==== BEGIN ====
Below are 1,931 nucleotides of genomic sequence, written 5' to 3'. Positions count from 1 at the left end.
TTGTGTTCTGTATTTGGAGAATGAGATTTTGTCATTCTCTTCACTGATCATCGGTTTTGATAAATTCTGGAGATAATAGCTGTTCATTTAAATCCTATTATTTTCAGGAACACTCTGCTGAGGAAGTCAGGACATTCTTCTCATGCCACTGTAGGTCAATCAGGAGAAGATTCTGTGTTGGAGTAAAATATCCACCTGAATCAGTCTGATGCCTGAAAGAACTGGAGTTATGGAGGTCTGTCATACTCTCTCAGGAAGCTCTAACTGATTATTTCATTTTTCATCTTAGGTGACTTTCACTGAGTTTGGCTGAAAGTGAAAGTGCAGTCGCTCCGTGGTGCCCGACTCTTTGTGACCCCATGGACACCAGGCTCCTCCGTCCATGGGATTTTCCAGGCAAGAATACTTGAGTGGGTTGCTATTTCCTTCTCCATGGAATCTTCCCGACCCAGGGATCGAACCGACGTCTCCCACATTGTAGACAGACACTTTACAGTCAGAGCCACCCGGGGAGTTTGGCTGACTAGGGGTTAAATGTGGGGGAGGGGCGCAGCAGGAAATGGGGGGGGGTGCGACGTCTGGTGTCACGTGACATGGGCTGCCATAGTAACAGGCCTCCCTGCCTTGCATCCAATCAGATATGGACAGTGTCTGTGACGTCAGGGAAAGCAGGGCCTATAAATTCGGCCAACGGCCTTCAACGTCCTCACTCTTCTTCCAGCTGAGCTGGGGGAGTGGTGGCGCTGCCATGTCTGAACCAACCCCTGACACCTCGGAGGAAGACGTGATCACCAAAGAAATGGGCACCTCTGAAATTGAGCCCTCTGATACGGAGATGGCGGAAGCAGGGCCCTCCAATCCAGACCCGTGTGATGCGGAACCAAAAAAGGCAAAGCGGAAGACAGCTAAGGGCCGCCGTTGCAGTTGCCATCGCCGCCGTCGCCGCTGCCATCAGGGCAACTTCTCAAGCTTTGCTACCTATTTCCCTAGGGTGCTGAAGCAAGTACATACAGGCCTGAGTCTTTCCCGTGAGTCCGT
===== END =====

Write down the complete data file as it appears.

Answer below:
Below are 1,931 nucleotides of genomic sequence, written 5' to 3'. Positions count from 1 at the left end.
TTGTGTTCTGTATTTGGAGAATGAGATTTTGTCATTCTCTTCACTGATCATCGGTTTTGATAAATTCTGGAGATAATAGCTGTTCATTTAAATCCTATTATTTTCAGGAACACTCTGCTGAGGAAGTCAGGACATTCTTCTCATGCCACTGTAGGTCAATCAGGAGAAGATTCTGTGTTGGAGTAAAATATCCACCTGAATCAGTCTGATGCCTGAAAGAACTGGAGTTATGGAGGTCTGTCATACTCTCTCAGGAAGCTCTAACTGATTATTTCATTTTTCATCTTAGGTGACTTTCACTGAGTTTGGCTGAAAGTGAAAGTGCAGTCGCTCCGTGGTGCCCGACTCTTTGTGACCCCATGGACACCAGGCTCCTCCGTCCATGGGATTTTCCAGGCAAGAATACTTGAGTGGGTTGCTATTTCCTTCTCCATGGAATCTTCCCGACCCAGGGATCGAACCGACGTCTCCCACATTGTAGACAGACACTTTACAGTCAGAGCCACCCGGGGAGTTTGGCTGACTAGGGGTTAAATGTGGGGGAGGGGCGCAGCAGGAAATGGGGGGGGGTGCGACGTCTGGTGTCACGTGACATGGGCTGCCATAGTAACAGGCCTCCCTGCCTTGCATCCAATCAGATATGGACAGTGTCTGTGACGTCAGGGAAAGCAGGGCCTATAAATTCGGCCAACGGCCTTCAACGTCCTCACTCTTCTTCCAGCTGAGCTGGGGGAGTGGTGGCGCTGCCATGTCTGAACCAACCCCTGACACCTCGGAGGAAGACGTGATCACCAAAGAAATGGGCACCTCTGAAATTGAGCCCTCTGATACGGAGATGGCGGAAGCAGGGCCCTCCAATCCAGACCCGTGTGATGCGGAACCAAAAAAGGCAAAGCGGAAGACAGCTAAGGGCCGCCGTTGCAGTTGCCATCGCCGCCGTCGCCGCTGCCATCAGGGCAACTTCTCAAGCTTTGCTACCTATTTCCCTAGGGTGCTGAAGCAAGTACATACAGGCCTGAGTCTTTCCCGTGAGTCCGT